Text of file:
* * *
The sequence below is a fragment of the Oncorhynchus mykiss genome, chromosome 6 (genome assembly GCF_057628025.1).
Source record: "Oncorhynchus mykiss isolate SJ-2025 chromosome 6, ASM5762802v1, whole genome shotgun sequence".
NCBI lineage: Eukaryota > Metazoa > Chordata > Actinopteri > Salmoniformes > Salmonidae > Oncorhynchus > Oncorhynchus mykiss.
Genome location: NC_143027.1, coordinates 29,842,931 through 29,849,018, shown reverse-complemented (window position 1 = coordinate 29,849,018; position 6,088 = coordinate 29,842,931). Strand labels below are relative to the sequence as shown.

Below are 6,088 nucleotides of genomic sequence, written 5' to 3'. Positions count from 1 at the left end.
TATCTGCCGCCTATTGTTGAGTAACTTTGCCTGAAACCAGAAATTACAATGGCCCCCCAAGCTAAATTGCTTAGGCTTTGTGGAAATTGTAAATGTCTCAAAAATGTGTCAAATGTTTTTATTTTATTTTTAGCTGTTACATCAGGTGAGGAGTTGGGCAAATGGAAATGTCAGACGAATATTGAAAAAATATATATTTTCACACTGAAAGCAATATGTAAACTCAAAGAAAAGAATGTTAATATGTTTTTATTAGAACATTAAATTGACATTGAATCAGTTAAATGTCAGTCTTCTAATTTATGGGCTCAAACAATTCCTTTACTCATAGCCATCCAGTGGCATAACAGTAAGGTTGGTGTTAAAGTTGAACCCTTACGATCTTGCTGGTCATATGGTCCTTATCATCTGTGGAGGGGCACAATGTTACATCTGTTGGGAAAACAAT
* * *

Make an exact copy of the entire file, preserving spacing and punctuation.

The sequence below is a fragment of the Oncorhynchus mykiss genome, chromosome 6 (genome assembly GCF_057628025.1).
Source record: "Oncorhynchus mykiss isolate SJ-2025 chromosome 6, ASM5762802v1, whole genome shotgun sequence".
NCBI lineage: Eukaryota > Metazoa > Chordata > Actinopteri > Salmoniformes > Salmonidae > Oncorhynchus > Oncorhynchus mykiss.
Genome location: NC_143027.1, coordinates 29,842,931 through 29,849,018, shown reverse-complemented (window position 1 = coordinate 29,849,018; position 6,088 = coordinate 29,842,931). Strand labels below are relative to the sequence as shown.

Below are 6,088 nucleotides of genomic sequence, written 5' to 3'. Positions count from 1 at the left end.
TATCTGCCGCCTATTGTTGAGTAACTTTGCCTGAAACCAGAAATTACAATGGCCCCCCAAGCTAAATTGCTTAGGCTTTGTGGAAATTGTAAATGTCTCAAAAATGTGTCAAATGTTTTTATTTTATTTTTAGCTGTTACATCAGGTGAGGAGTTGGGCAAATGGAAATGTCAGACGAATATTGAAAAAATATATATTTTCACACTGAAAGCAATATGTAAACTCAAAGAAAAGAATGTTAATATGTTTTTATTAGAACATTAAATTGACATTGAATCAGTTAAATGTCAGTCTTCTAATTTATGGGCTCAAACAATTCCTTTACTCATAGCCATCCAGTGGCATAACAGTAAGGTTGGTGTTAAAGTTGAACCCTTACGATCTTGCTGGTCATATGGTCCTTATCATCTGTGGAGGGGCACAATGTTACATCTGTTGGGAAAACAAT